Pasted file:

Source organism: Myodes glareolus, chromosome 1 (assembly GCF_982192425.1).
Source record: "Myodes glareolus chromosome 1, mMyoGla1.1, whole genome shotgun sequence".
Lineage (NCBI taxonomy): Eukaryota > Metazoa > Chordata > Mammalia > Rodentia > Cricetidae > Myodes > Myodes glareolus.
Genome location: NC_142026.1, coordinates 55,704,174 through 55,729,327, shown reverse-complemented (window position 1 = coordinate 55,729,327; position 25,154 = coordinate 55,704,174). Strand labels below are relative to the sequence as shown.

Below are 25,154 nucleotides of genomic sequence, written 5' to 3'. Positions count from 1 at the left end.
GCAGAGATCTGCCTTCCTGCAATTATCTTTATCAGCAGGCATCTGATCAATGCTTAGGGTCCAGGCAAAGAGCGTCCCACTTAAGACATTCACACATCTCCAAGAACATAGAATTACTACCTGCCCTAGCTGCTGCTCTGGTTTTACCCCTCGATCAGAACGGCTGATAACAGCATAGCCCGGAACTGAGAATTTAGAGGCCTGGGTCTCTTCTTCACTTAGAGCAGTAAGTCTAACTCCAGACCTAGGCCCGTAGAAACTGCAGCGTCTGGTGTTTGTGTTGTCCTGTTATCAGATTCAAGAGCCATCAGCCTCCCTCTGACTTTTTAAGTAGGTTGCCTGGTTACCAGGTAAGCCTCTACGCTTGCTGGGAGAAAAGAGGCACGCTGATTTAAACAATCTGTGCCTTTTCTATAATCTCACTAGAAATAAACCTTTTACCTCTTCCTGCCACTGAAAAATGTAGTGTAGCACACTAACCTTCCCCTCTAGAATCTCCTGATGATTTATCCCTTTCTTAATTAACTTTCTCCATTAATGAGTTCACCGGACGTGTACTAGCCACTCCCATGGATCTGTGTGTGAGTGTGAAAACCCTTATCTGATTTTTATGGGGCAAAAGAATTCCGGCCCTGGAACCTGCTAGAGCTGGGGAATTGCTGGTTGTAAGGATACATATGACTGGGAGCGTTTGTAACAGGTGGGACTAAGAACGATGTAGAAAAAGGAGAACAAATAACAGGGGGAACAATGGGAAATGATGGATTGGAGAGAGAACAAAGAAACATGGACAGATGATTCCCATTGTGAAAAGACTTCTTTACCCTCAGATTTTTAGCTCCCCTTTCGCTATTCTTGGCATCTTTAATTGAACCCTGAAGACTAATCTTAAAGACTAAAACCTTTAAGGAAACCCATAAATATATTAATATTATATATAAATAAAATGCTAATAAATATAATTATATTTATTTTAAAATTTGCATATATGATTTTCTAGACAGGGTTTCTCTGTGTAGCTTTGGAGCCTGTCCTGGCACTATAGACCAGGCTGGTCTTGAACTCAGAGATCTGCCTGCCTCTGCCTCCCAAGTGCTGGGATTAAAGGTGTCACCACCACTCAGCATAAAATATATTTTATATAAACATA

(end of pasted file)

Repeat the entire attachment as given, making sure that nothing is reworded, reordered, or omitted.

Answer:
Source organism: Myodes glareolus, chromosome 1 (assembly GCF_982192425.1).
Source record: "Myodes glareolus chromosome 1, mMyoGla1.1, whole genome shotgun sequence".
Lineage (NCBI taxonomy): Eukaryota > Metazoa > Chordata > Mammalia > Rodentia > Cricetidae > Myodes > Myodes glareolus.
Genome location: NC_142026.1, coordinates 55,704,174 through 55,729,327, shown reverse-complemented (window position 1 = coordinate 55,729,327; position 25,154 = coordinate 55,704,174). Strand labels below are relative to the sequence as shown.

Below are 25,154 nucleotides of genomic sequence, written 5' to 3'. Positions count from 1 at the left end.
GCAGAGATCTGCCTTCCTGCAATTATCTTTATCAGCAGGCATCTGATCAATGCTTAGGGTCCAGGCAAAGAGCGTCCCACTTAAGACATTCACACATCTCCAAGAACATAGAATTACTACCTGCCCTAGCTGCTGCTCTGGTTTTACCCCTCGATCAGAACGGCTGATAACAGCATAGCCCGGAACTGAGAATTTAGAGGCCTGGGTCTCTTCTTCACTTAGAGCAGTAAGTCTAACTCCAGACCTAGGCCCGTAGAAACTGCAGCGTCTGGTGTTTGTGTTGTCCTGTTATCAGATTCAAGAGCCATCAGCCTCCCTCTGACTTTTTAAGTAGGTTGCCTGGTTACCAGGTAAGCCTCTACGCTTGCTGGGAGAAAAGAGGCACGCTGATTTAAACAATCTGTGCCTTTTCTATAATCTCACTAGAAATAAACCTTTTACCTCTTCCTGCCACTGAAAAATGTAGTGTAGCACACTAACCTTCCCCTCTAGAATCTCCTGATGATTTATCCCTTTCTTAATTAACTTTCTCCATTAATGAGTTCACCGGACGTGTACTAGCCACTCCCATGGATCTGTGTGTGAGTGTGAAAACCCTTATCTGATTTTTATGGGGCAAAAGAATTCCGGCCCTGGAACCTGCTAGAGCTGGGGAATTGCTGGTTGTAAGGATACATATGACTGGGAGCGTTTGTAACAGGTGGGACTAAGAACGATGTAGAAAAAGGAGAACAAATAACAGGGGGAACAATGGGAAATGATGGATTGGAGAGAGAACAAAGAAACATGGACAGATGATTCCCATTGTGAAAAGACTTCTTTACCCTCAGATTTTTAGCTCCCCTTTCGCTATTCTTGGCATCTTTAATTGAACCCTGAAGACTAATCTTAAAGACTAAAACCTTTAAGGAAACCCATAAATATATTAATATTATATATAAATAAAATGCTAATAAATATAATTATATTTATTTTAAAATTTGCATATATGATTTTCTAGACAGGGTTTCTCTGTGTAGCTTTGGAGCCTGTCCTGGCACTATAGACCAGGCTGGTCTTGAACTCAGAGATCTGCCTGCCTCTGCCTCCCAAGTGCTGGGATTAAAGGTGTCACCACCACTCAGCATAAAATATATTTTATATAAACATA